One of the things that make Linux-based operating systems great is the high degree of customization they offer us. We can customize and adapt (almost) everything to our needs, from the options the kernel is compiled with, to the desktop environment. On any Linux distribution, the terminal emulator is an essential tool for power users and system administrators. Starship is a free and open source plugin written in rust we can use to customize our favorite shell prompt by using a variety of modules.
PyCharm is a professional Python IDE (Integrated Development Environment) developed by JetBrains, which supports a lot of features like code completion, refactoring, debugging, etc. Two versions of the IDE exist: the “Professional” version, which must be purchased, and the free, “Community” version, which is based on open source software, and can be downloaded and installed free of charge. Various methods can be used to install the IDE on Linux.
Neither Python nor Git need presentations: the former is one of the most used general-purpose programming language; the latter is probably the most used version control system in the world, created by Linus Torvalds himself. Normally, we interact with git repositories using the git binary; when we need to work with them using Python, instead, we can use the GitPython library.
Tmux is a terminal multiplexer: it let us run and manage multiple terminal sessions from a single screen. This is specially useful when connecting to remote machines using ssh, since, among the other things, it allows us to keep processes started from those terminals running in the background when we disconnect from the session (or logout and close the remote secure shell altogether), letting us re-attach to it at a later time.
Vim is definitely one of the most venerated text editors in the Unix world. Although its learning curve can be pretty steep when accustomed to more traditional text editors, its usage can dramatically improve productivity. A lot of plugins are available for the editor; almost always their source code is hosted on Github or similar platforms based on Git. To manage such plugins, several third-party plugin managers were developed in time, such as Pathogen or Vim-Plug, but since version 8 of the editor, a native way to manage plugins was introduced.
Samba is a free and open source interoperability suite of programs which allows us to share files and printers between machines running Linux or Windows. A Samba share is pretty easy to configure and can easily be accessed on clients, since the vast majority of Linux file explorers has built-in support samba. In certain situations, however, we may want to mount a Samba share at boot, just like a normal filesystem on a specified mountpoint.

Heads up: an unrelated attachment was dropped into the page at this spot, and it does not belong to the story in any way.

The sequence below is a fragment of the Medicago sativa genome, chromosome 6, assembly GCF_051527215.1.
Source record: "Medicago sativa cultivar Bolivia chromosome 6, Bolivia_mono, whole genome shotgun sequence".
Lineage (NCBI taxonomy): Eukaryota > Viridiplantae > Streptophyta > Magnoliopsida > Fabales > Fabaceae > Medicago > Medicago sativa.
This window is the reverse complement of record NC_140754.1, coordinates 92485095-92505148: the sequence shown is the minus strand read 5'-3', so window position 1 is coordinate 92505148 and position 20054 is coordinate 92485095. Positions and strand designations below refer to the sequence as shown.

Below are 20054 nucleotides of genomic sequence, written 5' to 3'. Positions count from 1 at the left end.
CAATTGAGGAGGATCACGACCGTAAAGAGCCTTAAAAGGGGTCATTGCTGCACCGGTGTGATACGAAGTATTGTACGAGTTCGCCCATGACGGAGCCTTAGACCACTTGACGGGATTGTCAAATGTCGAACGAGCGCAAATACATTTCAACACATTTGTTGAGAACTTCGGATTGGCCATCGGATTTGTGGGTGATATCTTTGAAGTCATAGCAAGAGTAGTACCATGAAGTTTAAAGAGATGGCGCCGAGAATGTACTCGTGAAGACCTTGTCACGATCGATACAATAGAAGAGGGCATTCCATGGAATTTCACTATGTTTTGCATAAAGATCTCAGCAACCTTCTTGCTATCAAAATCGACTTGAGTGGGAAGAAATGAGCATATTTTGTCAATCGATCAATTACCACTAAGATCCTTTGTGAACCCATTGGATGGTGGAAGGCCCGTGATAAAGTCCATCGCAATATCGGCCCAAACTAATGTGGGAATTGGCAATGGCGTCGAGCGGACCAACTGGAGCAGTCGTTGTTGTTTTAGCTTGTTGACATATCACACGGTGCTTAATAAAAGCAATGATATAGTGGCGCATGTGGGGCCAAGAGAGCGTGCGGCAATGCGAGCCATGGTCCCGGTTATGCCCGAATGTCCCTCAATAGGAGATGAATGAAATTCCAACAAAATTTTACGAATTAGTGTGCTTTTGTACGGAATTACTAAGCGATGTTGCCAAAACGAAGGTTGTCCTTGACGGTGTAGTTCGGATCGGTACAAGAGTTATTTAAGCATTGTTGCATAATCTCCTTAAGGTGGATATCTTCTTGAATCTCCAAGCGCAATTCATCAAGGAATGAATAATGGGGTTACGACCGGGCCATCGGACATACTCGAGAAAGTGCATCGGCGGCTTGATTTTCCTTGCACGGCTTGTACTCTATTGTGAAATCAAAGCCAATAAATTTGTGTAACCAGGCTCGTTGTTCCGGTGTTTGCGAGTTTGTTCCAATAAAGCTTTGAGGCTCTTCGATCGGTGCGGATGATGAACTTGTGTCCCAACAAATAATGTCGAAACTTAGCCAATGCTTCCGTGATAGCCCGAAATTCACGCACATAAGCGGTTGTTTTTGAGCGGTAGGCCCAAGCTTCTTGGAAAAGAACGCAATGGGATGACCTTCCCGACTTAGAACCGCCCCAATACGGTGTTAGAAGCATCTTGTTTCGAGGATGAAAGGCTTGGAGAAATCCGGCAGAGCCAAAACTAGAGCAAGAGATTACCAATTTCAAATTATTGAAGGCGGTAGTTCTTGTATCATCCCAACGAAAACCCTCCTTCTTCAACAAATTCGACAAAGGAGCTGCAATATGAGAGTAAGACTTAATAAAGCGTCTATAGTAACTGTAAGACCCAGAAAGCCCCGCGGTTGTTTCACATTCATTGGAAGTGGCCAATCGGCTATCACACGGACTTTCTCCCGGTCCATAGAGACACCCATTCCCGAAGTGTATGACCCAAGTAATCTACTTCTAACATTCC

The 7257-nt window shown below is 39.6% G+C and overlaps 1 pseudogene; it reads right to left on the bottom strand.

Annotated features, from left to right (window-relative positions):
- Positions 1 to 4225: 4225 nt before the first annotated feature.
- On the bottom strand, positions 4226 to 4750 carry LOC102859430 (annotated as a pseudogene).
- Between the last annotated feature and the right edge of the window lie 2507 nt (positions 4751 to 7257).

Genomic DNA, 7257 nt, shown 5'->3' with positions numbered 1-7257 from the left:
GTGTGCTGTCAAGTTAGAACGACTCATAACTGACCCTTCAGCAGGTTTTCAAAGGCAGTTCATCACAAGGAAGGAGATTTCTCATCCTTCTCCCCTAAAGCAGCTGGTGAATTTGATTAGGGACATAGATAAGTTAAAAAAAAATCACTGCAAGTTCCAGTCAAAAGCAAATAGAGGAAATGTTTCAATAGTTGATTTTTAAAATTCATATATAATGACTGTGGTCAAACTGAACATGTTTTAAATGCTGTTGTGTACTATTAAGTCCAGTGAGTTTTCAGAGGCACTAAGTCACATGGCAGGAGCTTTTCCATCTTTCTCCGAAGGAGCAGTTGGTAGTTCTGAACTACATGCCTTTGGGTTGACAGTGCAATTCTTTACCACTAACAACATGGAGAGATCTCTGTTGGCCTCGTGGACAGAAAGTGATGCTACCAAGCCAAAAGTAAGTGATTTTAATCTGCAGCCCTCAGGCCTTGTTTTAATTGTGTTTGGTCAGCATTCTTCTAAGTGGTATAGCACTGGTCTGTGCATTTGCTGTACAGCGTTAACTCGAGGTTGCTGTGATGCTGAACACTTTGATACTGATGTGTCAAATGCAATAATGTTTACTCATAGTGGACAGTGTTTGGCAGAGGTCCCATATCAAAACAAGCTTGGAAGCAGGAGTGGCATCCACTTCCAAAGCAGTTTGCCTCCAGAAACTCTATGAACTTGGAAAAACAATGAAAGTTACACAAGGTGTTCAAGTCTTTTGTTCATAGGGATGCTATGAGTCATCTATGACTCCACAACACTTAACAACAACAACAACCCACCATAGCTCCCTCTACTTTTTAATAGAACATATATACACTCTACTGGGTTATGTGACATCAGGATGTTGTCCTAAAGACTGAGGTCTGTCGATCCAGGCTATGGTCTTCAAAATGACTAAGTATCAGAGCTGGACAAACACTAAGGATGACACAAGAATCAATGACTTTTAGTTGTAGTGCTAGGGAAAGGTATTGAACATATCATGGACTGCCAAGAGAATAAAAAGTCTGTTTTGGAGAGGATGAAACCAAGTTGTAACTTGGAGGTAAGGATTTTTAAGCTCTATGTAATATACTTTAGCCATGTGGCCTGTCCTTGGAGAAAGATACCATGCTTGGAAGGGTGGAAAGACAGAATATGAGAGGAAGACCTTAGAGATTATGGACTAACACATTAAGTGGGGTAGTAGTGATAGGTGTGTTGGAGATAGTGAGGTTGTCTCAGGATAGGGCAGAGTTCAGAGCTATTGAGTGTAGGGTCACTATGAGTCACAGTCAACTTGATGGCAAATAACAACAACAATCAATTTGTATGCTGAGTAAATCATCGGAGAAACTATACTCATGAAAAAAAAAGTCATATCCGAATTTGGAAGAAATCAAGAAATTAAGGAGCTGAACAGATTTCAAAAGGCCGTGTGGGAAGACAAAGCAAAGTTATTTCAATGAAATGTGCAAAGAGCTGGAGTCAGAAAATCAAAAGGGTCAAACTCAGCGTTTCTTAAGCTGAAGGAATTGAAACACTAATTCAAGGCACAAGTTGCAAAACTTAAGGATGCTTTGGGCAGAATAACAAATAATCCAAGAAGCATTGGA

Firewalld is the default high-level firewall manager on the Red Hat family of distributions. One of its peculiarities is that it defines a series of so called firewall zones: each zone can be considered like a different level of trust and can be configured to allow traffic through a specific set of ports. While Firewalld comes with some predefined zones which can be easily examined and modified, sometimes we may want to create our custom zones from scratch.
Borg is a very useful application we can use to create deduplicating backups on Linux. Free and open source software, it is, for the most part, written in Python and supports data compression and encryption. Thanks to the data de-duplication feature, only data which actually changes is archived, and this let us optimize both disk space and execution time. Borg is really easy to install, since it is packaged and included in the repositories of the most used Linux distributions.
Tar (Tape ARchiver) is one the most useful utilities in the toolbox of every Linux system administrator out there. With tar we can create archives which can be used for various purposes: to package applications source code, for example, or to create and store data backups.
Hibernation, also known as “suspend to disk”, is the most efficient power saving mode in terms of energy consumption. On hibernation, the state of the random access memory is stored on disk, and the machine is completely power down. Although efficient, hibernation is commonly not recommended if using a solid state drive, because each time the system enters this power state, a lot of data must be written to disk, which as we know, has a limited number of write cycles. For this and other reasons, as the the low number of machines on which hibernation works reliably on Linux, Fedora decided to disable this power state by default.
Developed by Canonical, the company behind Ubuntu, and originally meant to be used on the latter, the Snappy package manager is a free and open source software used to install and manage snap packages. The purpose of Snap packages, just like flatpaks, is to distribute sandboxed and self-contained applications (applications are packaged together with their dependencies).